Ramadan violence is less than in past

Ahmed Qassim spent Monday mopping up blood and sweeping broken glass from his clothing shop in Baghdad's Karrada neighborhood. It wasn't how he'd hoped to mark the close of Ramadan, Islam's holy month.

“Is this eidia for us?” asked Qassim, referring to the gifts that Muslims give each other to celebrate Ramadan's end. His store sits about 150 feet from the site where at least 19 people died in a double bomb attack Sunday.

“For me myself, I lost four friends,” he said.

Every year since the U.S.-led invasion, violence has spiked across Iraq during Ramadan, the ninth month of lunar calendar, when the Quran is said to have been revealed to Prophet Muhammad. Muslims celebrate Ramadan, which ends this week, by fasting from dawn to dusk, asking forgiveness for their sins and doing good deeds. They break the fast with iftar, an evening meal.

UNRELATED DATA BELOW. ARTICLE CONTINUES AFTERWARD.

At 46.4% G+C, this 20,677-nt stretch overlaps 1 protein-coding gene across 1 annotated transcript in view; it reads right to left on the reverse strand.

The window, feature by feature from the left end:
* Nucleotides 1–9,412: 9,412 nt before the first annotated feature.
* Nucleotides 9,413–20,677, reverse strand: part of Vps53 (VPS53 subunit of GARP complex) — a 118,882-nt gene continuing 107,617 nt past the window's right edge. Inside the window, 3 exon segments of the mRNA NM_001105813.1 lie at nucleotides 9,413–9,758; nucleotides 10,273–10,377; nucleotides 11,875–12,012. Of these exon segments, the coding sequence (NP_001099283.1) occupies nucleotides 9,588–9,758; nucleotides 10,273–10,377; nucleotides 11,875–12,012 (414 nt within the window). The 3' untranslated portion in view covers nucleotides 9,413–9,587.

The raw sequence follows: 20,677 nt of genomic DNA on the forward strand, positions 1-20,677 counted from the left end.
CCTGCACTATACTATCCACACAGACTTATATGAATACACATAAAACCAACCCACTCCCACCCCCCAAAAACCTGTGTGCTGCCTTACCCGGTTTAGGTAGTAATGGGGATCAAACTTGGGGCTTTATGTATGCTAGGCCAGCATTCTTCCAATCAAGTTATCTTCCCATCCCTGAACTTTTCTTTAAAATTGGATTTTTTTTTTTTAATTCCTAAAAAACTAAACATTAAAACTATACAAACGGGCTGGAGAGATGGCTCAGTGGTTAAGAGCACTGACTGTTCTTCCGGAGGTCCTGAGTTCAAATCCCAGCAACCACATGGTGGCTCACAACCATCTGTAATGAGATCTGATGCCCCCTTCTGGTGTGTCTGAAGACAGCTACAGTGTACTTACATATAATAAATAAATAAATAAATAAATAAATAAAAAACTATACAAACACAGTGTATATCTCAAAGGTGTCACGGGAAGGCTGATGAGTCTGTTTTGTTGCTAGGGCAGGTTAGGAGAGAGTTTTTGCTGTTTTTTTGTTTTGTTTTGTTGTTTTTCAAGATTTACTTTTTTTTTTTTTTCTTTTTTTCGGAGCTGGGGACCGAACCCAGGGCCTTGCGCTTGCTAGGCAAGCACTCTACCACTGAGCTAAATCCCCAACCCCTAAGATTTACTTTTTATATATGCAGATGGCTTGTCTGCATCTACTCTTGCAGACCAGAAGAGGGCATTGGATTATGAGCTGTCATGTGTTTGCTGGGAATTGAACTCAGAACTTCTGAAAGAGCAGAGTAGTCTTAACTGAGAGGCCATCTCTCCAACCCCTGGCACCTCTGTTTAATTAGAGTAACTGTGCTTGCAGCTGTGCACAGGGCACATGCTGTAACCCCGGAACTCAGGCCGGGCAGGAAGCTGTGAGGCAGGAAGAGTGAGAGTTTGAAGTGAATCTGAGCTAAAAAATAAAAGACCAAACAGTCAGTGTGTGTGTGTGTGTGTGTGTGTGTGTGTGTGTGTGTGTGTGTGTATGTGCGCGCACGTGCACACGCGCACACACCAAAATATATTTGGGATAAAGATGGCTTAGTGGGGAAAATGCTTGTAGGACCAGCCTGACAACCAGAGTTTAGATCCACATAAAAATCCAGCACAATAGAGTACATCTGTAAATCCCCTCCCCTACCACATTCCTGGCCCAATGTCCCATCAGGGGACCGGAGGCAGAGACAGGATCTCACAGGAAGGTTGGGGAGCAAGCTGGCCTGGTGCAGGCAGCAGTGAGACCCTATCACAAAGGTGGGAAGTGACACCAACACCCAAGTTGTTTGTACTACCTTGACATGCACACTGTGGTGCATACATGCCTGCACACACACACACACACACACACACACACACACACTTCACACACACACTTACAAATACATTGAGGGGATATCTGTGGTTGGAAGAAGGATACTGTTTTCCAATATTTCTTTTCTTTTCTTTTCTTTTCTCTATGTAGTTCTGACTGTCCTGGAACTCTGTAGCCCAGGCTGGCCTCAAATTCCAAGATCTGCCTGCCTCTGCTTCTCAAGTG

Security across Iraq is better than it's been in years, and this Ramadan brought a much smaller upswing in violence than previous ones did. But in recent weeks, the number of roadside bomb attacks is increasing; so are assassinations.

Dumped bodies are once again appearing along Baghdad's streets. Two years ago, Iraqi police recovered an average of 50 bodies a day across the capital, most of them shot in the head with their hands tied behind their backs. By this summer, the bodies had all but disappeared. This month, though, they began to show up again, usually one or two a day.

According to a McClatchy Newspapers count, 179 civilians, soldiers and police officers were killed across Baghdad during Ramadan last year, compared with 97 so far this Ramadan. The deadliest attacks on civilians this Ramadan came Sunday night, when four bombings in Baghdad killed at least 32 people.

It's not clear whether the changes will go away once the holiday ends, or whether they're signs that political frustrations are beginning to erode Iraq's hard-won security gains.

As the holy month comes to a close, Iraqis are hoping for the former.

“It's been so much better this year,” Hussam Abdul Hammed said Monday as he left a local food market and headed home to prepare iftar. “I feel like there is so much more to celebrate this time.”